The West African Sahel region will get double the funding for its multi-national military operation from the European Union to counter the growing threat of Islamist insurgencies which is part of a broader effort to stop the flow of migrants and jihadists according to a top European diplomat.

The rise of jihadist insurgencies allied to al-Qaeda in the region has given a bigger priority to the European and U.S. military strategists as they seek to counter their influence in the poor West African landscape.

At a donor conference of about 50 countries including the United States, Japan and Norway, former colonial power France looked set to win enough backing to allow the new regional force to be fully operational later this year.

“This is not about charity, this is a partnership,” EU foreign policy chief Federica Mogherini told reporters, promising a doubling of EU funding to 100 million euros for the G5 Sahel force, made up of troops from Mali, Niger, Chad, Burkina Faso and Mauritania.

France, which has more than 4,000 troops in the region, hopes to reach at least 300 million euros in military aid on Friday to overcome financing problems for the force that was first proposed in 2014, while militants have scored military victories in West Africa.

So far, the United States has pledged 60 million euros to support it. Another 100 million euros has been pledged by Saudi Arabia, 30 million from the United Arab Emirates and 40 million on a bilateral basis by EU member states, separate from the EU.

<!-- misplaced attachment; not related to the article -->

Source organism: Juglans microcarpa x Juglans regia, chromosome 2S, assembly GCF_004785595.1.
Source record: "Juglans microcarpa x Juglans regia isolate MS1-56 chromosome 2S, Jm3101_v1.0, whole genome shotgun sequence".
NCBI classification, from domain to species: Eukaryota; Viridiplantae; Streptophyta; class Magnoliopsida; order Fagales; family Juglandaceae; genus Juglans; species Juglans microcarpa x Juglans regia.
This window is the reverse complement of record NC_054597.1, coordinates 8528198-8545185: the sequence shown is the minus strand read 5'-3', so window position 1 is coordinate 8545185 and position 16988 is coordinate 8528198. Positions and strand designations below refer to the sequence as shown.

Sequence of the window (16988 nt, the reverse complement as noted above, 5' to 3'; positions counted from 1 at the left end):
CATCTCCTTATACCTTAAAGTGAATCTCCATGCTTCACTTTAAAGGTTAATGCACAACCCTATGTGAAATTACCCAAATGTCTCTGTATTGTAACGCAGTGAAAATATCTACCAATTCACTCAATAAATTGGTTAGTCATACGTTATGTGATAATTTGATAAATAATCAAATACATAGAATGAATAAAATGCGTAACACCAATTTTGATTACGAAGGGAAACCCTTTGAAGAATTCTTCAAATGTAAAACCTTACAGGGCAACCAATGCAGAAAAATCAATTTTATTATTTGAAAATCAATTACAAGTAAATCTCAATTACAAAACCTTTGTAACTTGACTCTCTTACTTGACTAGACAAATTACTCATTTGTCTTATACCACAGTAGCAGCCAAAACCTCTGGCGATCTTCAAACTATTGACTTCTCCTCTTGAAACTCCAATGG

U.S. Pledges $60 Million, for New Sahel Counter-Terror Force

Read Next: U.S. Pledges $60 Million, for New Sahel Counter-Terror Force

The G5 Sahel operation, whose command base is in central Mali, is to swell to 5,000 personnel from seven battalions and will also engage in humanitarian and development work.

French President Emmanuel Macron will call for more to be done to support a separate EU train-and-advise mission in Mali, an EU diplomat said, and is seeking 50 more EU troops after Belgian soldiers ended their tour in the mission.

The French have been frustrated by the lack of any other European Union combat troops on the ground other than themselves. The French were instrumental in Mali in pushing Islamist jihadists and Tuaregs out of the northern reaches of the country in 2012.

Others have sent military trainers to the region, where the training of the host nation’s forces eventually leads to an exit strategy for the European troops.

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